PTSD in Children

In Family & Couples, Latest Research, Trauma by christine

PTSD in Children

Post-traumatic stress disorder (PTSD) is something most people easily attribute to war veterans or victims of accidents and disasters.  PTSD is shockingly prevalent for many people, including children and teenagers.  Presentations of anxiety, depression, trust issues, violent outbursts, phobias, avoidance, chronic “daydreaming” [dissociation], or poor concentration are some of the symptoms of trauma – symptoms that require trauma therapy.   Medication and behaviour modification are often merely “band-aid” solutions that provide relief in the short-term but do little to get to the root cause of what is going on (such solutions tend to make things easier for the adults in the child’s life).  However, untreated severe childhood trauma will almost always develop into PTSD. 

Adults may think that young children do not have the capacity to explicitly recall traumatic events, and therefore escape negative, enduring effects.  This is not accurate.  Trauma lives in implicit ways in our bodies.  Just because we may have been pre-verbal when we experienced trauma, it does causes lasting effects (such events can often hold the clues to our anxieties and phobias).  Other contributing factors as to why trauma goes untreated in children is that parents respect medical practitioners’ authority (“your child has ADHD” is only half the story – the ADHD is a presentation of an underlying cause), and parents may also be contending with their own trauma issues.  Being told by a medical professional that your child’s challenging behaviour presentations can be modified by taking medication also holds an alluring (albeit unrealistically simplistic) appeal. 

Deciphering undiagnosed PTSD in children and youth can be tricky if you aren’t sure what to look for.  More obvious symptoms include hypervigilance and discomfort or avoidance when discussing certain events, people, environments or periods of time.  Nightmares, sleep problems and somatic complaints (tummy aches, headaches) are other good indicators of trauma manifestations. 

The following symptoms are more likely to appear in children three years of age and older:

Flashbacks.  Children who can express themselves verbally may start to recount intrusive and distressing thoughts of the original trauma.  These occurrences are common for the first few months after a traumatic event has occurred.  However, if these flashbacks continue, it could be a symptom of PSTD.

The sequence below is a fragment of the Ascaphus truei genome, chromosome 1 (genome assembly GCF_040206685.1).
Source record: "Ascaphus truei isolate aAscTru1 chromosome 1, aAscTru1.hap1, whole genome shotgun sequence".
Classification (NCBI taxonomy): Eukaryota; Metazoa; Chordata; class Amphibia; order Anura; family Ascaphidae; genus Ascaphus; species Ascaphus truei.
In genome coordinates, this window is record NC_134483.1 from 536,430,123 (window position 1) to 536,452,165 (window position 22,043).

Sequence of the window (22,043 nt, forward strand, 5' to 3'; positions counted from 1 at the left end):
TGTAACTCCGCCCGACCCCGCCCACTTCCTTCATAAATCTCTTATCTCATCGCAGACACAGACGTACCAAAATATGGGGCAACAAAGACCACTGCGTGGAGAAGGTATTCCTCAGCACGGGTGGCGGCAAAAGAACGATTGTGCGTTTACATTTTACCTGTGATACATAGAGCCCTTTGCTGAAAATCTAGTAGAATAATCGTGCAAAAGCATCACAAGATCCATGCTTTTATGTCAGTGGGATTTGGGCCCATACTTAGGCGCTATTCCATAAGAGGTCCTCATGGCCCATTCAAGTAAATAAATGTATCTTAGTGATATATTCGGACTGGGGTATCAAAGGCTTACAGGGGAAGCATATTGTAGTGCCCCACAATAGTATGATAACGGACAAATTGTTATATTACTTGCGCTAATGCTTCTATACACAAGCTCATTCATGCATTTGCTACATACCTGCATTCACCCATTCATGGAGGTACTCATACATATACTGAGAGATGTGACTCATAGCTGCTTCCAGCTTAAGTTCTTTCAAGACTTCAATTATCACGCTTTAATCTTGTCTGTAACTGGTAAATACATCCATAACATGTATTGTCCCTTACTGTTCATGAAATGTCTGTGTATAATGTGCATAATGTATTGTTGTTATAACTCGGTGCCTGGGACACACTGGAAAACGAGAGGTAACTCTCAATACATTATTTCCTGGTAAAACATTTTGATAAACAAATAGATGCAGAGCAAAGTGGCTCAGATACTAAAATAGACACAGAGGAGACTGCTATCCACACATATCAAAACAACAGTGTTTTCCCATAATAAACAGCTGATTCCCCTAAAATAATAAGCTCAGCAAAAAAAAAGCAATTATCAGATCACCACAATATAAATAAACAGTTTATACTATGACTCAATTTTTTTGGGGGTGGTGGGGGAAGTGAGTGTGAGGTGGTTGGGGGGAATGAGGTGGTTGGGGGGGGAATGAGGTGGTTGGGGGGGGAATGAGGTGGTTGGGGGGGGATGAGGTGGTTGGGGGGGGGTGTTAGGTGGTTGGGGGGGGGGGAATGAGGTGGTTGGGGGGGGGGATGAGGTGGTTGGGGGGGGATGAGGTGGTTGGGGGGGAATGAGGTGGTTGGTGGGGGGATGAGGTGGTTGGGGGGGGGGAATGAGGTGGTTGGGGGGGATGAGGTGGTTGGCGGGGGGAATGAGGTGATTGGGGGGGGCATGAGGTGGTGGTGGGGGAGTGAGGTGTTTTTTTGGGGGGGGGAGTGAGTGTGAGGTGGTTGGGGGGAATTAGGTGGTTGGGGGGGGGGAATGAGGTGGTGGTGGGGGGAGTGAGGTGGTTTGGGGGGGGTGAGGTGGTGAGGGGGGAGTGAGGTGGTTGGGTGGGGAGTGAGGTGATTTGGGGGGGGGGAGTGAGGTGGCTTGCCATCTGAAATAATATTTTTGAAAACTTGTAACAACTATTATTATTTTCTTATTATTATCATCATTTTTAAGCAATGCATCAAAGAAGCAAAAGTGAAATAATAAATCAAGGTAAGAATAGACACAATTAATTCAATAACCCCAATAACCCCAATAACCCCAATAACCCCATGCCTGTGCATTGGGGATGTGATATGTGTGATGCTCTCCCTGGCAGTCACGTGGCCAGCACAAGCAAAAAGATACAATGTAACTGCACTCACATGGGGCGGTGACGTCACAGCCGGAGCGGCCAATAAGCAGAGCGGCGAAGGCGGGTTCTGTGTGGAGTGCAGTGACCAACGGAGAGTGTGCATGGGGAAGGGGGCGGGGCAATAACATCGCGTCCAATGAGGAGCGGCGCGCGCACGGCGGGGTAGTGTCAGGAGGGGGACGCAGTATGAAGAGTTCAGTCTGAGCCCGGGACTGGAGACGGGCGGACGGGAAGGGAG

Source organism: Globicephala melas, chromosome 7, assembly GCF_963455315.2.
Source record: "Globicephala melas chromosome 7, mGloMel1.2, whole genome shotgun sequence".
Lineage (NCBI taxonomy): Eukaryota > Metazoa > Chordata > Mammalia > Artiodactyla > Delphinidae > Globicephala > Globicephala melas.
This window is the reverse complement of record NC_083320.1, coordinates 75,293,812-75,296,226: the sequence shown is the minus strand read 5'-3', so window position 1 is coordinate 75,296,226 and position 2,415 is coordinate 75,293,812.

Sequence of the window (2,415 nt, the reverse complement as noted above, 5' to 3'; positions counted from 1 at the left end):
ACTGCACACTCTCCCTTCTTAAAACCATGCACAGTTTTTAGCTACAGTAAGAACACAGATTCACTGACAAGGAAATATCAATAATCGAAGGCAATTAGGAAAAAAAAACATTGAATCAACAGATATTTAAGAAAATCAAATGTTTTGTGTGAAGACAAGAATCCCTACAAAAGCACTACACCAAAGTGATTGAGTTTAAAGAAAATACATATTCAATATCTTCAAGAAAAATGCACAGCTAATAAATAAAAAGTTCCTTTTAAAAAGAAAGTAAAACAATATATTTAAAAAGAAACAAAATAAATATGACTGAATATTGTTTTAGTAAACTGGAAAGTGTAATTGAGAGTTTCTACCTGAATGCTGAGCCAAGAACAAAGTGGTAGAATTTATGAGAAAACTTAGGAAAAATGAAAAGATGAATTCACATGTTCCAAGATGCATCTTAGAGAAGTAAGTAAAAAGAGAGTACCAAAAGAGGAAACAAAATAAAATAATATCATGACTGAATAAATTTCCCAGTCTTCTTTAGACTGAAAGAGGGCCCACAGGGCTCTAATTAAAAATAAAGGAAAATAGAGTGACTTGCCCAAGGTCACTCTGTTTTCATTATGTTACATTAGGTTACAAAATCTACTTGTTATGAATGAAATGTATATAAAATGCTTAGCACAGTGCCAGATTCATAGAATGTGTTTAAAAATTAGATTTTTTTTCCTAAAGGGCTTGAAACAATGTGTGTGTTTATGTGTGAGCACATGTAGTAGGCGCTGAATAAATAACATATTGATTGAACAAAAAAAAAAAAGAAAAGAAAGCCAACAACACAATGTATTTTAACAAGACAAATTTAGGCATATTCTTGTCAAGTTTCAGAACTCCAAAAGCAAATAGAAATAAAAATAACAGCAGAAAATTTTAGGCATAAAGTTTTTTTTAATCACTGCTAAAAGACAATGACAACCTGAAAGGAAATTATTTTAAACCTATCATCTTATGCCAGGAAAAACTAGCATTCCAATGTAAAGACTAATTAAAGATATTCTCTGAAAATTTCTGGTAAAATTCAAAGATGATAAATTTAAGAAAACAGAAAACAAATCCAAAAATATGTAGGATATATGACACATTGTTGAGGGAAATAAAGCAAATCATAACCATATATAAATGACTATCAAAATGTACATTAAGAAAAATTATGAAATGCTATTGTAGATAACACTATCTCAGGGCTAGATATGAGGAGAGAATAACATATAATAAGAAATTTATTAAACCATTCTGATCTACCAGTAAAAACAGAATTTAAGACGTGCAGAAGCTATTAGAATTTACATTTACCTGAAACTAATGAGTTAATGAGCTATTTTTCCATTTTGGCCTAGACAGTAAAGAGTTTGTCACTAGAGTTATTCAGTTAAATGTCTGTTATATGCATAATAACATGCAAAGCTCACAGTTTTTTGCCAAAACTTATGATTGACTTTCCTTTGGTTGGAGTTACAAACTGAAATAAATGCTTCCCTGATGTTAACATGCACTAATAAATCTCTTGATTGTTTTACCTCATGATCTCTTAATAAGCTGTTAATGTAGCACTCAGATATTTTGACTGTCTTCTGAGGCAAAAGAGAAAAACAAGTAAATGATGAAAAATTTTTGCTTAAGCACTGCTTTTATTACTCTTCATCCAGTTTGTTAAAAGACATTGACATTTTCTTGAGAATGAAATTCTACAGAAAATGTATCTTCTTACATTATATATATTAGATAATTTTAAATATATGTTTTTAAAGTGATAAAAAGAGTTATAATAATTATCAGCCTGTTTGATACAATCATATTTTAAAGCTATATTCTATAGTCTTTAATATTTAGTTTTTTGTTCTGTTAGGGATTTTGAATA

Physical Reactions. Older children may complain of stomach aches, headaches or other vague illnesses when reminded of the trauma.  Even though the pain may feel very real to the child, there is no diagnosable cause.  This sometimes causes adults to dismiss the child’s complaints as attention-seeking; however, this can be a very real symptom of PTSD and should be further explored.

Denial.  Occasionally a child who is old enough to explicitly remember a traumatic event will adamantly deny that it ever happened.  When individuals suppress/deny/numb their feelings it can develop into severe PTSD.  A child exhibiting this symptom needs treatment as soon as possible.

Concentration difficulties.  PTSD in children is often misdiagnosed as Attention Deficit Hyperactive Disorder (ADHD) or Attention Deficit Disorder (ADD).  The symptoms attributed to these diagnoses are often responses to trauma triggers.  The internal fear compels them to move to something that feels safer; this becomes a cycle every time they encounter something that triggers them.

Easily Startled. Children may become skittish, or jump when they hear loud noises, depending on the trauma they experience (such as witnessing violence or verbal assault).  In a situation of physical or sexual abuse, a child/teen may flinch when an adult’s hand comes near.